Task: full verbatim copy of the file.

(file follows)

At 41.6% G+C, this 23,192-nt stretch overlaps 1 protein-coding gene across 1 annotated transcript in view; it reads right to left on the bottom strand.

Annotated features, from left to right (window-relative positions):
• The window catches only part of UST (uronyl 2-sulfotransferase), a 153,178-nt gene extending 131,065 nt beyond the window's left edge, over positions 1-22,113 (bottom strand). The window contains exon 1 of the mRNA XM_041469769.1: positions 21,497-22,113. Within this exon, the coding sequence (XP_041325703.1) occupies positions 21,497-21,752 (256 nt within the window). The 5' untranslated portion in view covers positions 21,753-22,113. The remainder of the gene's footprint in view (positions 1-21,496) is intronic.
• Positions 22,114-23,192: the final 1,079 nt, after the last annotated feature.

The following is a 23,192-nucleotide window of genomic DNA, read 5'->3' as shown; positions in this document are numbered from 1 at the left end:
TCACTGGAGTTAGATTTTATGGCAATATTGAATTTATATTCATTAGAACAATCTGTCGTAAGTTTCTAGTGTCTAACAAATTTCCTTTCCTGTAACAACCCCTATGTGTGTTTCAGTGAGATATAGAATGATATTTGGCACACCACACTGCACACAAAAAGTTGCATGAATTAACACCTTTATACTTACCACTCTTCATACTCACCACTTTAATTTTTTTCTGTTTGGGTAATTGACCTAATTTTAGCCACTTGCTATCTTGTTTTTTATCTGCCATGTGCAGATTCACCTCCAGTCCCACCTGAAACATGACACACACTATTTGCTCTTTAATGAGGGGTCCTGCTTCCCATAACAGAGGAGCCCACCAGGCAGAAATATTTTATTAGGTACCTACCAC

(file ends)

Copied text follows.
At 41.6% G+C, this 23,192-nt stretch overlaps 1 protein-coding gene across 1 annotated transcript in view; it reads right to left on the bottom strand.

Annotated features, from left to right (window-relative positions):
• The window catches only part of UST (uronyl 2-sulfotransferase), a 153,178-nt gene extending 131,065 nt beyond the window's left edge, over positions 1-22,113 (bottom strand). The window contains exon 1 of the mRNA XM_041469769.1: positions 21,497-22,113. Within this exon, the coding sequence (XP_041325703.1) occupies positions 21,497-21,752 (256 nt within the window). The 5' untranslated portion in view covers positions 21,753-22,113. The remainder of the gene's footprint in view (positions 1-21,496) is intronic.
• Positions 22,114-23,192: the final 1,079 nt, after the last annotated feature.

The following is a 23,192-nucleotide window of genomic DNA, read 5'->3' as shown; positions in this document are numbered from 1 at the left end:
TCACTGGAGTTAGATTTTATGGCAATATTGAATTTATATTCATTAGAACAATCTGTCGTAAGTTTCTAGTGTCTAACAAATTTCCTTTCCTGTAACAACCCCTATGTGTGTTTCAGTGAGATATAGAATGATATTTGGCACACCACACTGCACACAAAAAGTTGCATGAATTAACACCTTTATACTTACCACTCTTCATACTCACCACTTTAATTTTTTTCTGTTTGGGTAATTGACCTAATTTTAGCCACTTGCTATCTTGTTTTTTATCTGCCATGTGCAGATTCACCTCCAGTCCCACCTGAAACATGACACACACTATTTGCTCTTTAATGAGGGGTCCTGCTTCCCATAACAGAGGAGCCCACCAGGCAGAAATATTTTATTAGGTACCTACCAC